For hosting a snack-filled event aimed at garnering publicity for its newest exhibition, the Regenstein Library’s Special Collections Research Center was perhaps quieter than expected Monday afternoon, but not without good reason.
Students put wordplay over work as part of the center’s crossword puzzle competition, which special collections curators organized in an effort to promote The Meaning of Dictionaries, an exhibit chronicling the history and evolution of English-language dictionaries set to run through July 6.
Although the collection has been on display since March 12, organizers believed it could benefit from a boost in student interest, said Julia Gardner, reference and instruction librarian at the Special Collections Research Center. “We thought it would be kind of fun to draw students’ attention to the exhibit,” Gardner said, describing crossword puzzles as tools that elicit “our interest in words” and “the love of language.”
Gardner said the primary motivation behind organizing a creative event involved having “some kind of word game tied in with the dictionary idea.” After all, she said, “We’re looking at [dictionaries’] meaning in different ways.”
Those different perspectives involve a look at the changing social environment surrounding dictionaries over time, including historical tensions between British and American English, as well as the mania among some 1960s literati over dictionaries’ inclusion of non-standard words like “ain’t.”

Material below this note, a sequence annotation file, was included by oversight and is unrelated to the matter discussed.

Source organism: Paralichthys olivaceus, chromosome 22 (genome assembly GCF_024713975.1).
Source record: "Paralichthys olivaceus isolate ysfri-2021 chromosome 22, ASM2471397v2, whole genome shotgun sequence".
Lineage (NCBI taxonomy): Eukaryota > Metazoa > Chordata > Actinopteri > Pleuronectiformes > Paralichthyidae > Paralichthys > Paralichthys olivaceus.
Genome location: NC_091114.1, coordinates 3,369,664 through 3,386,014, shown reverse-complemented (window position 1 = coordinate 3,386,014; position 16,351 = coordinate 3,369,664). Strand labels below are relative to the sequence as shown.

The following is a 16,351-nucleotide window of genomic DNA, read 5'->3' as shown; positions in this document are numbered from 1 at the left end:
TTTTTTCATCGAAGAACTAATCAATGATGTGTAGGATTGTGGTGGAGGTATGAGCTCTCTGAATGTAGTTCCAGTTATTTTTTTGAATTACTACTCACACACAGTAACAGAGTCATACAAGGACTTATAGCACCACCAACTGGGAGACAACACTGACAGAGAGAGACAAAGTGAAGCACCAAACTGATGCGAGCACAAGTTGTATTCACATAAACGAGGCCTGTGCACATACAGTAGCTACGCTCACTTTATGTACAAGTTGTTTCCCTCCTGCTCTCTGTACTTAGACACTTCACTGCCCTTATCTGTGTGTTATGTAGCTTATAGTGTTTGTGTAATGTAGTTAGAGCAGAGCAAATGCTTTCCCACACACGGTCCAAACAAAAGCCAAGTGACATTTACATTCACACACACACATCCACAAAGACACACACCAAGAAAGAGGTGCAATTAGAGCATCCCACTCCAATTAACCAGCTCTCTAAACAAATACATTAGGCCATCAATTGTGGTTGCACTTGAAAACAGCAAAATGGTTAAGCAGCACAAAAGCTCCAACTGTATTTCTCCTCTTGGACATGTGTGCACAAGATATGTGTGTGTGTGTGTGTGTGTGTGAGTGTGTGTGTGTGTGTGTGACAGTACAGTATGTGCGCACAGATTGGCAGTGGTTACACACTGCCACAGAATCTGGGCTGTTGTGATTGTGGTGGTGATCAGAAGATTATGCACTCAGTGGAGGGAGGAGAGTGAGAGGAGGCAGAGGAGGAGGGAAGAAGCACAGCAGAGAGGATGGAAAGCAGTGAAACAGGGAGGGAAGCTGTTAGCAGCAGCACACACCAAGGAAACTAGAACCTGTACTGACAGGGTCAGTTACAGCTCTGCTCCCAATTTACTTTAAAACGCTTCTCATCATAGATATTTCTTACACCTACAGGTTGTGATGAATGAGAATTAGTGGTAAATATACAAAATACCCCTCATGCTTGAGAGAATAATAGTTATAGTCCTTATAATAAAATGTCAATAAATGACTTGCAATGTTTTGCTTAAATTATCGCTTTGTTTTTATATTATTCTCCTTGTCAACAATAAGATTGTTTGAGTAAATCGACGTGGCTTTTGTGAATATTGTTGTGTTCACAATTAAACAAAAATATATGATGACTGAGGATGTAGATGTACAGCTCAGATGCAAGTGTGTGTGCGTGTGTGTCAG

Peering through the glass case that protects an archived copy of Webster’s Third New International Dictionary, Gardner reflected on the degree to which times have changed how people perceive the most common reference source. “Now it’s kind of hard to imagine the entire country whipped up over a dictionary,” she said.
It’s almost as hard as deciphering the clue at 52 Across—“Reached terra firma”—or picking apart the prompt at 36 Down—“Bluer than blue,” as one of the puzzles at the competition read. Gardner and her fellow organizers selected the day’s crop of crossword puzzles from New York Times puzzle master Will Shortz’s Quick and Easy crossword book, choosing a sufficient number so that each student could play a different puzzle.
Third-year David Richter, a self-described crossword fan, penciled his way in to completing his entire puzzle, becoming one of only 20 students in the competition to fill in every blank square.
“I thought I did pretty well,” he said before taking a tour of the exhibit. But when learning that students would be scored based on both accuracy and time, Richter, who clocked in at 11:25, briefly reconsidered his chances. “There are some people who are pretty intense.”
In fact, the competition brought out a largely experienced crop of puzzlers. Charged with scoring the submitted crosswords, Exhibit Assistant Kerrie Sancomb said a number of completed puzzles were perfect except for “one single letter.”
Other students bottomed out the scoring curve by turning in largely blank puzzles or taking more time than they had to spare.
A pair of history graduate students, who requested anonymity due to the “embarrassment” of their meager performances, turned in mostly incomplete puzzles after 35 minutes of work. “I prefer sudoku,” one of the students said before recalling the lighter side of crossword puzzles illustrated in the 2006 documentary Wordplay. (“I’ve always been intrigued by the letter ‘Q,’” says three-time American Crossword Puzzle Tournament winner Norman Payne in the film.) But the pair soon left without visiting the exhibit.
When the scores were tallied, a $30 gift card to the U of C Bookstore went to first-prize winner Jessica Manvell, a graduate student with a perfect score and a time of 7:12. Third-year Laura McFarland placed second with a time of 11:17, earning a $20 gift card to the U of C Bookstore. Richter, the third-year crossword enthusiast, trailed closely behind, placing third in the competition.